Energy News for April 6, 2015

  • by BPC Staff
  • on April 6, 2015


POLITICO Morning Energy for 4/6/2015


ME FIRST: GAS GROUP FILES FOIA ON DOE REG: The American Gas Association wants a chance to dissect just how the Energy Department cooked up its proposed efficiency standards for residential furnaces. AGA is accusing the agency of “obscuring” several aspects of its rulemaking process, including the assumptions and methodologies at play, and filed a Freedom of Information Act for several documents. Despite the group’s efforts to obtain many of documents through written requests, AGA says that it’s so far been rebuffed. AGA’s FOIA request calls for information across a dozen different aspects of the draft rule, including the “consumer choice model” DOE developed to figure out the conditions under which homeowners and builders might switch to an electric system rather than install a new natural gas furnace that meets the proposed standard. In digging into the model, AGA wants to know how DOE’s regulation developers came up with the estimate that new appliances meeting the standard would take 3.5 years to pay for themselves in savings.

What’s all the huff about? The draft rule is expected to save consumers anywhere between $3.1 billion and $16.1 billion by 2050, according to DOE projections. But the 80-page draft rule also says the standard could drive up certain emissions. While the proposal notes projected reductions in CO2 and NOx emissions, it says that increases in other pollutants such as sulfur dioxide and mercury are expected “due to projected switching from [non-weatherized gas furnaces] to electric heat pumps and electric furnaces under the proposed standards.” AGA is also arguing that the standard may not save as much energy as DOE expects, while imposing high costs.
On top of complaining about DOE’s conclusions, AGA argued that much of the analyses DOE seems to rely on are based on “methodologies that are proprietary or otherwise outside the public domain” and AGA noted its interest in documents potentially held by Navigant Consulting, which does work on DOE rulemakings. AGA isn’t alone that concern. For example, last year, the Air-Conditioning, Heating, and Refrigeration Institute, a trade group of manufacturers, criticized the “flawed” analysis that went into DOE’s commercial refrigeration rule and is suing ( the agency in federal court. AGA’s FOIA request:

THE SETTLEMENT ENVIROS WILL BE READING: New Jersey’s proposed $225 million environmental settlement with Exxon Mobil is slated to be made public today, according to The Associated Press and Reuters. The details of the controversial agreement will be posted on the website of the state’s Department of Environmental Protection and published in the New Jersey Register with a 30-day comment period. New Jersey filed its lawsuit — originally seeking $8.9 billion in damages — against the oil giant 11 years ago over land and water pollution claims near two of the company’s plants in the state. News of the settlement was announced early last month and even though the settlement amount is less than three percent of what the state initially demanded, Gov. Chris Christie has called it “really good.”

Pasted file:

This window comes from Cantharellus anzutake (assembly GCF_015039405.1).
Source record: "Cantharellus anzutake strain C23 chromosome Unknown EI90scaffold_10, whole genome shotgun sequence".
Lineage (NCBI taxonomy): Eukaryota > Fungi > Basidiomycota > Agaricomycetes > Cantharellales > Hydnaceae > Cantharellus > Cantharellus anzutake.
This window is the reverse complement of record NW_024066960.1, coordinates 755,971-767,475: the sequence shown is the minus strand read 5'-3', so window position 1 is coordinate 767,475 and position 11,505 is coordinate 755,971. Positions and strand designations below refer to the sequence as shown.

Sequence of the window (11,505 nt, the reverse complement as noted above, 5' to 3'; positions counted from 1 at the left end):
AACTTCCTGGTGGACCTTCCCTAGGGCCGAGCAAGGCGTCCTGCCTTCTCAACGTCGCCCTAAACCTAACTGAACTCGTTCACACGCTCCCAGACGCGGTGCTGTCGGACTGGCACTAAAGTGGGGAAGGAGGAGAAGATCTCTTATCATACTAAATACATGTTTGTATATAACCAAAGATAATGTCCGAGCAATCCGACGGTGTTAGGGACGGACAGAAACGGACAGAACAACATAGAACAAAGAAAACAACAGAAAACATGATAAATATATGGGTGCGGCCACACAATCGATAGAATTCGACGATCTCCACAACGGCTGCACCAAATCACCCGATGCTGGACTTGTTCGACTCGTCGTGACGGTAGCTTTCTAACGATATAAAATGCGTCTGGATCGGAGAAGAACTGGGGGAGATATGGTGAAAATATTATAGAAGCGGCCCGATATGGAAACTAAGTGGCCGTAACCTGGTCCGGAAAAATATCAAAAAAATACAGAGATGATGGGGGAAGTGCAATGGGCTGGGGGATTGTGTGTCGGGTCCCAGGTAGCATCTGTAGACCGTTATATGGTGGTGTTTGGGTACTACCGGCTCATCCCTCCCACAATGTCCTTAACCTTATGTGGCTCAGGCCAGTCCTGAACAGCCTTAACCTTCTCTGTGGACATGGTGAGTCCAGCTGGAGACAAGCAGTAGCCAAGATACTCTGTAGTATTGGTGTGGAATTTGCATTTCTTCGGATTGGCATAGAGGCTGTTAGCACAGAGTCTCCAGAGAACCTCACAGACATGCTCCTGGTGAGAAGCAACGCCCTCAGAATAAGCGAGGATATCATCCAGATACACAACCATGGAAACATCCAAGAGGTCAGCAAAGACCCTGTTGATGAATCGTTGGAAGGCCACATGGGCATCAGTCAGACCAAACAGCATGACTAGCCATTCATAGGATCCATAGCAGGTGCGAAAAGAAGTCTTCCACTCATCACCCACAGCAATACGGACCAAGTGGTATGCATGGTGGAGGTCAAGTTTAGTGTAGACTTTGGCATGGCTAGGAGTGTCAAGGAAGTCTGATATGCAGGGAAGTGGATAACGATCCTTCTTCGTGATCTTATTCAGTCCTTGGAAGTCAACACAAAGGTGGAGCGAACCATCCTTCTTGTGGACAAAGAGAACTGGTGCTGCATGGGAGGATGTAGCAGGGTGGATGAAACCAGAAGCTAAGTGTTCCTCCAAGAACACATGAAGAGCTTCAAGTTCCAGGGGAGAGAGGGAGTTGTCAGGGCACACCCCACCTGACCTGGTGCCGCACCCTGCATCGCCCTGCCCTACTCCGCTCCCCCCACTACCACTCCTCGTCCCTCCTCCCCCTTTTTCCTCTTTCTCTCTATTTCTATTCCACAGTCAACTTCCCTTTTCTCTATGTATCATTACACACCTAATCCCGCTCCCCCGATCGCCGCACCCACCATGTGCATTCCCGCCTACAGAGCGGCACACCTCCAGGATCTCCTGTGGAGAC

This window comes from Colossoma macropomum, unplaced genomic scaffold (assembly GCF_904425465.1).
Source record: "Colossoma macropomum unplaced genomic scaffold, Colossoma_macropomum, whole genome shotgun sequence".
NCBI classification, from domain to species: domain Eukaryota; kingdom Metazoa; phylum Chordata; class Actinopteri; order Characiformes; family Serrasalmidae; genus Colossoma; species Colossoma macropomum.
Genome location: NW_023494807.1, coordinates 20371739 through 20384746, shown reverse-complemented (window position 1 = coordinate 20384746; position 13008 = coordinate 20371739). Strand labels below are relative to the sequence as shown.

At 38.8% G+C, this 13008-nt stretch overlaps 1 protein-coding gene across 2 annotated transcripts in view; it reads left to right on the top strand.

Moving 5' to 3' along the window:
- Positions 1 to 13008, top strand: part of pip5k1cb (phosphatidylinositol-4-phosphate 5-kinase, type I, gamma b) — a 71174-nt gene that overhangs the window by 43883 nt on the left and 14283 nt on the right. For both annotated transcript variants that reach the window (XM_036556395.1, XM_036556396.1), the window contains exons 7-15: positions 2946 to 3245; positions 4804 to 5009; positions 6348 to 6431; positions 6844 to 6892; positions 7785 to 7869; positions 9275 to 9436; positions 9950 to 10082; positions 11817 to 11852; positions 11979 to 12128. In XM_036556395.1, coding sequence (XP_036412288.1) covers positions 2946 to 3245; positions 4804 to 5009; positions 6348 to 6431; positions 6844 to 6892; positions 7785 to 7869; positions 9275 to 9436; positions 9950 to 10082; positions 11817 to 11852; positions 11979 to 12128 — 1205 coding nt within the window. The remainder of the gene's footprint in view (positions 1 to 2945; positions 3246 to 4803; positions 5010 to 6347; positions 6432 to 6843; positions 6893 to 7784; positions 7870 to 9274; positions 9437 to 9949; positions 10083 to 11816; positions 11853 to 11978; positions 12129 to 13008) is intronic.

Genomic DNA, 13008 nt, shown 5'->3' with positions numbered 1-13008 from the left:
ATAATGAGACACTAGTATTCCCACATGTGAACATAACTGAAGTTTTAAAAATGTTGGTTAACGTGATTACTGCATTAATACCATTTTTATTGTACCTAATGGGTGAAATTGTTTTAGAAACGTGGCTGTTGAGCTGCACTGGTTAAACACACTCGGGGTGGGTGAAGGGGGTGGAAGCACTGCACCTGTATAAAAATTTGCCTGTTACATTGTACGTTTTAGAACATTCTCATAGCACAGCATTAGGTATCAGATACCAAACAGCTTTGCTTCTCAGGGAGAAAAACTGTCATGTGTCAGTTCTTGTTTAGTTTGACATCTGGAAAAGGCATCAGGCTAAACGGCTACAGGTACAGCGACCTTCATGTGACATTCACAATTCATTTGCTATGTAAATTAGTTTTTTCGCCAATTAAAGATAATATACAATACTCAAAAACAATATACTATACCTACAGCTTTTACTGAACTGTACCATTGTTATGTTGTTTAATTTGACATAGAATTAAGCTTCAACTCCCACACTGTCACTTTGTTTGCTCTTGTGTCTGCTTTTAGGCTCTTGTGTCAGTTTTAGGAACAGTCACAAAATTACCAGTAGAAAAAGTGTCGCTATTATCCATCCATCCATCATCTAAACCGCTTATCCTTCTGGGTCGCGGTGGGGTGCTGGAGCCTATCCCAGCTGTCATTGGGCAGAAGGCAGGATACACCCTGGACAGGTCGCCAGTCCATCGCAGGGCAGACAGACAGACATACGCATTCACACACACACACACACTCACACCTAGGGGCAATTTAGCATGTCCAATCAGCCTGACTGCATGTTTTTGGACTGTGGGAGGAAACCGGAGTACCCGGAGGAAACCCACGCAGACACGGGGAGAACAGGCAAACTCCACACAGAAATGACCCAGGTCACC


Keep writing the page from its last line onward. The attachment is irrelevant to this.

NBC Philadelphia has a nice, simple timeline of how this moves forward:

WELCOME BACK, HAPPY MONDAY. I’m Darius Dixon, your morning host, and I hope everyone had a great weekend. And whether or not any nuclear agreement gets ironed out with Iran, I’m just glad that people outside the energy world may finally know Ernest Moniz for something other than his hairdo. Send your energy commentary, news, scoops and tips to, and follow us on Twitter @dariusss, @Morning_Energy and @POLITICOPro.

** A message from Fuels America: After years of innovation and investment, the cellulosic biofuels industry is now deploying the lowest carbon, most innovative fuel in the world at commercial scale. A new Third Way report shows “reforming” or repealing the Renewable Fuel Standard could doom this potentially transformative sector. Find out how: **

WASHINGTON GOV. INSLEE’S CLIMATE BY ANOTHER NAME: Via The New York Times: “‘It’s not the flowers,’ he said. ‘It’s kids’ lungs.’ The line encapsulates Mr. [Jay] Inslee’s practical approach to advancing one of the most ambitious environmental programs in the country. He has proposed collecting a new charge on emissions from oil refineries, power plants and other industries that would reap an estimated $1.3 billion in the first year. But in contrast to similar systems in California and the Northeast, energy experts said, Mr. Inslee’s plan would use most of the new revenue for education and transportation rather than on climate or energy projects.”

Meanwhile, on the opposite coast, the AP reports that Maine Gov. Paul LePage is “looking to open the door to more hydropower from Canada and natural gas to bring down Maine’s electricity costs. While many of LePage’s past energy efforts have fallen flat, he will have an opportunity to strengthen his influence this spring when he replaces the last remaining Democratic appointee to the agency that regulates the state’s utilities.”